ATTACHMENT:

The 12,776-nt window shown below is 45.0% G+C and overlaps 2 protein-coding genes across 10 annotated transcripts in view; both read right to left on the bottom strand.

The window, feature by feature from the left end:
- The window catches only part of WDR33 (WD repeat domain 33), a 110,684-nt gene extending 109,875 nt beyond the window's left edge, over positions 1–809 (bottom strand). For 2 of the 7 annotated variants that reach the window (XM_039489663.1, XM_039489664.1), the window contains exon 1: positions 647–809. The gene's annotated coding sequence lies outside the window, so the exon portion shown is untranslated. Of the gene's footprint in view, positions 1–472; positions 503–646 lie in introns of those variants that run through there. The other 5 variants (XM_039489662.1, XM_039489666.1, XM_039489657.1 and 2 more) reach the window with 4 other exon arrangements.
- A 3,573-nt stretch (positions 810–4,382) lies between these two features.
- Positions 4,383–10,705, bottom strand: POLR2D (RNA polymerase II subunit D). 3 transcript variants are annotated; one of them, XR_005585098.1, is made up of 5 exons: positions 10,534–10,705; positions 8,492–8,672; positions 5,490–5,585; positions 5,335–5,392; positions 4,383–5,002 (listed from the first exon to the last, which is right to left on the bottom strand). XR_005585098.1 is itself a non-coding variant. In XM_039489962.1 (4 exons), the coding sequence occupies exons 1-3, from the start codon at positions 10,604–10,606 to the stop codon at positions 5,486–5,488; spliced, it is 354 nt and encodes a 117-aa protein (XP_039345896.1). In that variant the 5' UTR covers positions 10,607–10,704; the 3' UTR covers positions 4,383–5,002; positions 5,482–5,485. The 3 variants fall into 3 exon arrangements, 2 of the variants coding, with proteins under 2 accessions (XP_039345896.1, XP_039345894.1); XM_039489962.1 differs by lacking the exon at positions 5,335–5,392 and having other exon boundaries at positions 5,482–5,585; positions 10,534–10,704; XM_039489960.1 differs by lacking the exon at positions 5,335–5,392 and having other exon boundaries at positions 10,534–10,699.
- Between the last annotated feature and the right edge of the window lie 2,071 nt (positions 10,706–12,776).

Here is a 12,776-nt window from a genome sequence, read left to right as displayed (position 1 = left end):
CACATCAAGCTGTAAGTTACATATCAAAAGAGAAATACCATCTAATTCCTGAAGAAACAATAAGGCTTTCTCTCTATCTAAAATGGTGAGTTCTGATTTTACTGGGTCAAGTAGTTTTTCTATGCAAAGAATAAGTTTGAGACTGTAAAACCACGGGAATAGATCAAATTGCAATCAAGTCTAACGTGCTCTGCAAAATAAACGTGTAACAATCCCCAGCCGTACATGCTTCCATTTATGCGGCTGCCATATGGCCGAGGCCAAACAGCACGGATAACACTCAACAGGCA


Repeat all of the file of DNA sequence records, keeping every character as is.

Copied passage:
The 12,776-nt window shown below is 45.0% G+C and overlaps 2 protein-coding genes across 10 annotated transcripts in view; both read right to left on the bottom strand.

The window, feature by feature from the left end:
- The window catches only part of WDR33 (WD repeat domain 33), a 110,684-nt gene extending 109,875 nt beyond the window's left edge, over positions 1–809 (bottom strand). For 2 of the 7 annotated variants that reach the window (XM_039489663.1, XM_039489664.1), the window contains exon 1: positions 647–809. The gene's annotated coding sequence lies outside the window, so the exon portion shown is untranslated. Of the gene's footprint in view, positions 1–472; positions 503–646 lie in introns of those variants that run through there. The other 5 variants (XM_039489662.1, XM_039489666.1, XM_039489657.1 and 2 more) reach the window with 4 other exon arrangements.
- A 3,573-nt stretch (positions 810–4,382) lies between these two features.
- Positions 4,383–10,705, bottom strand: POLR2D (RNA polymerase II subunit D). 3 transcript variants are annotated; one of them, XR_005585098.1, is made up of 5 exons: positions 10,534–10,705; positions 8,492–8,672; positions 5,490–5,585; positions 5,335–5,392; positions 4,383–5,002 (listed from the first exon to the last, which is right to left on the bottom strand). XR_005585098.1 is itself a non-coding variant. In XM_039489962.1 (4 exons), the coding sequence occupies exons 1-3, from the start codon at positions 10,604–10,606 to the stop codon at positions 5,486–5,488; spliced, it is 354 nt and encodes a 117-aa protein (XP_039345896.1). In that variant the 5' UTR covers positions 10,607–10,704; the 3' UTR covers positions 4,383–5,002; positions 5,482–5,485. The 3 variants fall into 3 exon arrangements, 2 of the variants coding, with proteins under 2 accessions (XP_039345896.1, XP_039345894.1); XM_039489962.1 differs by lacking the exon at positions 5,335–5,392 and having other exon boundaries at positions 5,482–5,585; positions 10,534–10,704; XM_039489960.1 differs by lacking the exon at positions 5,335–5,392 and having other exon boundaries at positions 10,534–10,699.
- Between the last annotated feature and the right edge of the window lie 2,071 nt (positions 10,706–12,776).

Here is a 12,776-nt window from a genome sequence, read left to right as displayed (position 1 = left end):
CACATCAAGCTGTAAGTTACATATCAAAAGAGAAATACCATCTAATTCCTGAAGAAACAATAAGGCTTTCTCTCTATCTAAAATGGTGAGTTCTGATTTTACTGGGTCAAGTAGTTTTTCTATGCAAAGAATAAGTTTGAGACTGTAAAACCACGGGAATAGATCAAATTGCAATCAAGTCTAACGTGCTCTGCAAAATAAACGTGTAACAATCCCCAGCCGTACATGCTTCCATTTATGCGGCTGCCATATGGCCGAGGCCAAACAGCACGGATAACACTCAACAGGCA